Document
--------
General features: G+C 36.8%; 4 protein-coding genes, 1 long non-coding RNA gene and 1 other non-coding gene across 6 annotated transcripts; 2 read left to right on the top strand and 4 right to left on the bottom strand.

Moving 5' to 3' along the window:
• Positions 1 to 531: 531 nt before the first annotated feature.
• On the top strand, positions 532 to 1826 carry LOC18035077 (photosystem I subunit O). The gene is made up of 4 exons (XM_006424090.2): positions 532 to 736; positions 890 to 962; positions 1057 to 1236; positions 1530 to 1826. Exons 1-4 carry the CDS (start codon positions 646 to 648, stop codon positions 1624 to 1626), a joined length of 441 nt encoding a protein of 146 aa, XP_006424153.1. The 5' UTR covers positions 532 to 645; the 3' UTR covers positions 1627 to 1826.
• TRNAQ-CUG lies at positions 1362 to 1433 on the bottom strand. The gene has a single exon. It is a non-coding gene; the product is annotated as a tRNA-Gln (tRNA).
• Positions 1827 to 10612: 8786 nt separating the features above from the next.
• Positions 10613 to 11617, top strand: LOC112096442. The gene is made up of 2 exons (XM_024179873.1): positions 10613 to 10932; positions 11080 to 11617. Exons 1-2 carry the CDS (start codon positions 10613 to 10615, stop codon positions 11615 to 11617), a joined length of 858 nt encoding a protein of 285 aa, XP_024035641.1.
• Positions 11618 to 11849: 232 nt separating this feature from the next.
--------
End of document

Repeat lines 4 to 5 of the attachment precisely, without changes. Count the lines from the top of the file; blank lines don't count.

• On the top strand, positions 532 to 1826 carry LOC18035077 (photosystem I subunit O). The gene is made up of 4 exons (XM_006424090.2): positions 532 to 736; positions 890 to 962; positions 1057 to 1236; positions 1530 to 1826. Exons 1-4 carry the CDS (start codon positions 646 to 648, stop codon positions 1624 to 1626), a joined length of 441 nt encoding a protein of 146 aa, XP_006424153.1. The 5' UTR covers positions 532 to 645; the 3' UTR covers positions 1627 to 1826.
• TRNAQ-CUG lies at positions 1362 to 1433 on the bottom strand. The gene has a single exon. It is a non-coding gene; the product is annotated as a tRNA-Gln (tRNA).